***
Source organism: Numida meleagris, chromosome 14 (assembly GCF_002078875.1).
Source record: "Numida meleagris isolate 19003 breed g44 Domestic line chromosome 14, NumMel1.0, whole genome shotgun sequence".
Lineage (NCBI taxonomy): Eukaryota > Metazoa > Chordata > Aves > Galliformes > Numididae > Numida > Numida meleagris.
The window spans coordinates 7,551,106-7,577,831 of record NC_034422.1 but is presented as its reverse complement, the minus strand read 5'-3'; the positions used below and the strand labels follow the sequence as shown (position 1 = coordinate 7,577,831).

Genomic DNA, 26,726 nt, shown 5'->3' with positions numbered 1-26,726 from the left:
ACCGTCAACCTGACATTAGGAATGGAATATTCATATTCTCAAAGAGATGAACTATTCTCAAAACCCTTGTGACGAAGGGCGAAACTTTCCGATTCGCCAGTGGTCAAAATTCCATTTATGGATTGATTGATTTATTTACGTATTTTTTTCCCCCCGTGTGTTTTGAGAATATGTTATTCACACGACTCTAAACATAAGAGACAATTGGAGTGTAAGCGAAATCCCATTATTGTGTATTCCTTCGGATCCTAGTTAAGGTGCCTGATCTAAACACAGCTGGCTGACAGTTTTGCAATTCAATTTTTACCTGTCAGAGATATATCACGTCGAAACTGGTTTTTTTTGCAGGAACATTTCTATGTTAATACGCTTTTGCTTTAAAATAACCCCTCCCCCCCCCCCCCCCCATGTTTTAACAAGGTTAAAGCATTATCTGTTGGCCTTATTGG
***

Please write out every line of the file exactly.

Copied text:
Source organism: Numida meleagris, chromosome 14 (assembly GCF_002078875.1).
Source record: "Numida meleagris isolate 19003 breed g44 Domestic line chromosome 14, NumMel1.0, whole genome shotgun sequence".
Lineage (NCBI taxonomy): Eukaryota > Metazoa > Chordata > Aves > Galliformes > Numididae > Numida > Numida meleagris.
The window spans coordinates 7,551,106-7,577,831 of record NC_034422.1 but is presented as its reverse complement, the minus strand read 5'-3'; the positions used below and the strand labels follow the sequence as shown (position 1 = coordinate 7,577,831).

Genomic DNA, 26,726 nt, shown 5'->3' with positions numbered 1-26,726 from the left:
ACCGTCAACCTGACATTAGGAATGGAATATTCATATTCTCAAAGAGATGAACTATTCTCAAAACCCTTGTGACGAAGGGCGAAACTTTCCGATTCGCCAGTGGTCAAAATTCCATTTATGGATTGATTGATTTATTTACGTATTTTTTTCCCCCCGTGTGTTTTGAGAATATGTTATTCACACGACTCTAAACATAAGAGACAATTGGAGTGTAAGCGAAATCCCATTATTGTGTATTCCTTCGGATCCTAGTTAAGGTGCCTGATCTAAACACAGCTGGCTGACAGTTTTGCAATTCAATTTTTACCTGTCAGAGATATATCACGTCGAAACTGGTTTTTTTTGCAGGAACATTTCTATGTTAATACGCTTTTGCTTTAAAATAACCCCTCCCCCCCCCCCCCCCCATGTTTTAACAAGGTTAAAGCATTATCTGTTGGCCTTATTGG